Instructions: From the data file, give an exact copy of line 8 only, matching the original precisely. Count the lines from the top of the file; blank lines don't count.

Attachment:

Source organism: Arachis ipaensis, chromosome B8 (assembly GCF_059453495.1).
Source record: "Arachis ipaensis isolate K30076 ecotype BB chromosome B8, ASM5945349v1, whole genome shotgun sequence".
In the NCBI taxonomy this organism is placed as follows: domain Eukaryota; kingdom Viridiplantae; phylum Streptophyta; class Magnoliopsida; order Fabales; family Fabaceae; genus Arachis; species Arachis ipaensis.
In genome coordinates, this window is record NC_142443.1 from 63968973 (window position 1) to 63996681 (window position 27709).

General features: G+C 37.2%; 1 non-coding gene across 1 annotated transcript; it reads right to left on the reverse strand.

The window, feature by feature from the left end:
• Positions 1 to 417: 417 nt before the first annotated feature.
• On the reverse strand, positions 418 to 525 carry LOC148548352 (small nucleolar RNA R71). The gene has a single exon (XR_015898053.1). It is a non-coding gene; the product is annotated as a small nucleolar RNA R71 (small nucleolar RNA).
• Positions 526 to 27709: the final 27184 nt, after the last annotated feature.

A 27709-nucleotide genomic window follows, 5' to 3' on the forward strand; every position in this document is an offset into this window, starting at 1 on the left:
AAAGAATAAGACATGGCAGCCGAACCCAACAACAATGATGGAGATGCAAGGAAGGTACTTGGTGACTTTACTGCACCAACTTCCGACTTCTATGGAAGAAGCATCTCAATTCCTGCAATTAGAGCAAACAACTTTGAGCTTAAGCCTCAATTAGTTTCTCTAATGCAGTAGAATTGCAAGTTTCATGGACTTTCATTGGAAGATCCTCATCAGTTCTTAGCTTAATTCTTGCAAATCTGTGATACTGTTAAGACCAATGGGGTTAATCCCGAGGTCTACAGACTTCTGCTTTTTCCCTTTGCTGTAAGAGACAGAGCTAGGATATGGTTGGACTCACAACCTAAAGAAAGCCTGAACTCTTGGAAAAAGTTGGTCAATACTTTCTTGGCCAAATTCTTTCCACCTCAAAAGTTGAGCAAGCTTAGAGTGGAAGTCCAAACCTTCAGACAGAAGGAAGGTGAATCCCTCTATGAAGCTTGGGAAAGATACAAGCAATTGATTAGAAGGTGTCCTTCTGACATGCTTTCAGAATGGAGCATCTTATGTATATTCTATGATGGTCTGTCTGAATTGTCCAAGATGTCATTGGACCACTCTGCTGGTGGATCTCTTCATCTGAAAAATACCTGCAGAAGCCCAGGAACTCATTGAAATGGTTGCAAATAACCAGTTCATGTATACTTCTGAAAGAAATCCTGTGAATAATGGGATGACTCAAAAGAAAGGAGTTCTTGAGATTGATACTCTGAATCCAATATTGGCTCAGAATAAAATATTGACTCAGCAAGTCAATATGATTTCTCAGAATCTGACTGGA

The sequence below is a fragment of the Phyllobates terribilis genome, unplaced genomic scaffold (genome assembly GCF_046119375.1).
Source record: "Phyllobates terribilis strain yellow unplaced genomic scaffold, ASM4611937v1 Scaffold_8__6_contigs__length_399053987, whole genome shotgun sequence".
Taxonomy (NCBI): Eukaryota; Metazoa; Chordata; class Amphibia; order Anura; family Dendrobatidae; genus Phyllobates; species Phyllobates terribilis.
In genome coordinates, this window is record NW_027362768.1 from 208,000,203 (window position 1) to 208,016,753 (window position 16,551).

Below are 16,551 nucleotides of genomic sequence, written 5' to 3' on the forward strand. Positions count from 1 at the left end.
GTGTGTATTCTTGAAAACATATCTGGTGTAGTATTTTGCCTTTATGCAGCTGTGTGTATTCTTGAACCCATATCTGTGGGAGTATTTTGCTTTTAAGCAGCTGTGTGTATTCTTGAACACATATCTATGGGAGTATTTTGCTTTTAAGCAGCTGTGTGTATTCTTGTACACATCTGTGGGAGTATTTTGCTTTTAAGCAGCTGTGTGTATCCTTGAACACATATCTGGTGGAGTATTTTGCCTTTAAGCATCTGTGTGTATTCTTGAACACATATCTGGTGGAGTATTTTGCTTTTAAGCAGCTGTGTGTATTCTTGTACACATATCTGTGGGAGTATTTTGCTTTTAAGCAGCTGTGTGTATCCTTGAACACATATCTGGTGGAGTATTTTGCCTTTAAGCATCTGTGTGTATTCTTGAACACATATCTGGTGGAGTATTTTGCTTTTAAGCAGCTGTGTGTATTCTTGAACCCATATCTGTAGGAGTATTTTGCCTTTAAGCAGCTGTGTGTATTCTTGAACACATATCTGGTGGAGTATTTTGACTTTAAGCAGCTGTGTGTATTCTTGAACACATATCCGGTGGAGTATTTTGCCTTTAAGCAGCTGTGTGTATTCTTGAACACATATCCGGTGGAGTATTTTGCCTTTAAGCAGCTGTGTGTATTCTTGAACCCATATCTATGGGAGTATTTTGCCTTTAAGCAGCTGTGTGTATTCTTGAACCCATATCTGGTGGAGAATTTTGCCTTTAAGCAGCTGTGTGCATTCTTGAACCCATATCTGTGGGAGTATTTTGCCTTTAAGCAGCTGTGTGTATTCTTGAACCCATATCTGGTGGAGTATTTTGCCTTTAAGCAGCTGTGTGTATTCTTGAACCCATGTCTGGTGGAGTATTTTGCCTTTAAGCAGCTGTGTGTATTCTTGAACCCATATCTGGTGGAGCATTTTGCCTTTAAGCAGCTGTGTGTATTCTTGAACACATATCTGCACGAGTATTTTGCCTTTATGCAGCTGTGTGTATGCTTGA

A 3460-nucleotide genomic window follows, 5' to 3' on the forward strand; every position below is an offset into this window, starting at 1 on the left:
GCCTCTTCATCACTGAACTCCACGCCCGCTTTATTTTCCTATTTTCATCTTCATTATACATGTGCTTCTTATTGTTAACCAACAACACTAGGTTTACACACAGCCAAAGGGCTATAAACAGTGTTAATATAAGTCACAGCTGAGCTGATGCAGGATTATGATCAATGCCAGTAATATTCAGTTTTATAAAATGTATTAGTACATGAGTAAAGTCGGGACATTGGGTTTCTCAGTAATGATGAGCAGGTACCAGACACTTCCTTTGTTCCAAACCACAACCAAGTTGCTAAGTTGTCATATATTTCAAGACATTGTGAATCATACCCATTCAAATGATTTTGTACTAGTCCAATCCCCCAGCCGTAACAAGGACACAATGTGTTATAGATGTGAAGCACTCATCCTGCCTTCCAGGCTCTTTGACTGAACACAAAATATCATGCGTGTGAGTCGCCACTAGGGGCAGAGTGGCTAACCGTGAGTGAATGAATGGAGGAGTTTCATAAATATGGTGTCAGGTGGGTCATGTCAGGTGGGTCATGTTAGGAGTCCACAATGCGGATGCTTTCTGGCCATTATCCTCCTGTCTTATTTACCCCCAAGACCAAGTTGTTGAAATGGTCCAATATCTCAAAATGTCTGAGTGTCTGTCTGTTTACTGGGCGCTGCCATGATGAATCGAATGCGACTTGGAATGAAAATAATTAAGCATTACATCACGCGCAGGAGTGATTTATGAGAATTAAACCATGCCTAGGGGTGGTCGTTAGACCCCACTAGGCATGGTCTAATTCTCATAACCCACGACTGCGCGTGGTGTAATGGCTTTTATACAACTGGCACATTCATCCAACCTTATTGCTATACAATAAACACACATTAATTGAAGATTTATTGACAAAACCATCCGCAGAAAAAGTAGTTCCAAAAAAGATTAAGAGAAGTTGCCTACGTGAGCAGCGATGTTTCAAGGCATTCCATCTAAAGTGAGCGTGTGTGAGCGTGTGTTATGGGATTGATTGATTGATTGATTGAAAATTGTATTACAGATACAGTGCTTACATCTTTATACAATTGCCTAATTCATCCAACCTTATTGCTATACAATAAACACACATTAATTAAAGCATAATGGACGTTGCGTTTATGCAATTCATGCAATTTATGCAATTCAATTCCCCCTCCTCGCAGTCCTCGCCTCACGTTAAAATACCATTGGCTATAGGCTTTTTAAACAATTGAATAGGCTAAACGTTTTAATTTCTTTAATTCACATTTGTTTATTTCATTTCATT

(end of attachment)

• On the reverse strand, positions 418 to 525 carry LOC148548352 (small nucleolar RNA R71). The gene has a single exon (XR_015898053.1). It is a non-coding gene; the product is annotated as a small nucleolar RNA R71 (small nucleolar RNA).